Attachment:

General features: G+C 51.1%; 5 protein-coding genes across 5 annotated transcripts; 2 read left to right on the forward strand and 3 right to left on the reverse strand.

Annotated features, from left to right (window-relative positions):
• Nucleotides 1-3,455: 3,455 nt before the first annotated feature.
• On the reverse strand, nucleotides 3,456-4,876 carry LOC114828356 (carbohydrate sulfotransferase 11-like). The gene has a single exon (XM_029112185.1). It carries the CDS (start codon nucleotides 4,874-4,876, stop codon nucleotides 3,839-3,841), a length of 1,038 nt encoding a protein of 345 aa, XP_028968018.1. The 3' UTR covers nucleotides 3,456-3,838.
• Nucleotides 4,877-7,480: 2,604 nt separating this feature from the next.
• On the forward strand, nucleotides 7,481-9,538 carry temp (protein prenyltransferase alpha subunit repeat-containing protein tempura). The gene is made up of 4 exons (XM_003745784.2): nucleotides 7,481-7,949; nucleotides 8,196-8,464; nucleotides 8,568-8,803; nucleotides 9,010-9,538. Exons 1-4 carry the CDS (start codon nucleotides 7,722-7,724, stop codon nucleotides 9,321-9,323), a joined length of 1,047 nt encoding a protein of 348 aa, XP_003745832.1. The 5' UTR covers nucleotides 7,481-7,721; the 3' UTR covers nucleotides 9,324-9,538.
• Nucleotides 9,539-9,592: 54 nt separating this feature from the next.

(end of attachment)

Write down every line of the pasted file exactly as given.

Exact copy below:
General features: G+C 51.1%; 5 protein-coding genes across 5 annotated transcripts; 2 read left to right on the forward strand and 3 right to left on the reverse strand.

Annotated features, from left to right (window-relative positions):
• Nucleotides 1-3,455: 3,455 nt before the first annotated feature.
• On the reverse strand, nucleotides 3,456-4,876 carry LOC114828356 (carbohydrate sulfotransferase 11-like). The gene has a single exon (XM_029112185.1). It carries the CDS (start codon nucleotides 4,874-4,876, stop codon nucleotides 3,839-3,841), a length of 1,038 nt encoding a protein of 345 aa, XP_028968018.1. The 3' UTR covers nucleotides 3,456-3,838.
• Nucleotides 4,877-7,480: 2,604 nt separating this feature from the next.
• On the forward strand, nucleotides 7,481-9,538 carry temp (protein prenyltransferase alpha subunit repeat-containing protein tempura). The gene is made up of 4 exons (XM_003745784.2): nucleotides 7,481-7,949; nucleotides 8,196-8,464; nucleotides 8,568-8,803; nucleotides 9,010-9,538. Exons 1-4 carry the CDS (start codon nucleotides 7,722-7,724, stop codon nucleotides 9,321-9,323), a joined length of 1,047 nt encoding a protein of 348 aa, XP_003745832.1. The 5' UTR covers nucleotides 7,481-7,721; the 3' UTR covers nucleotides 9,324-9,538.
• Nucleotides 9,539-9,592: 54 nt separating this feature from the next.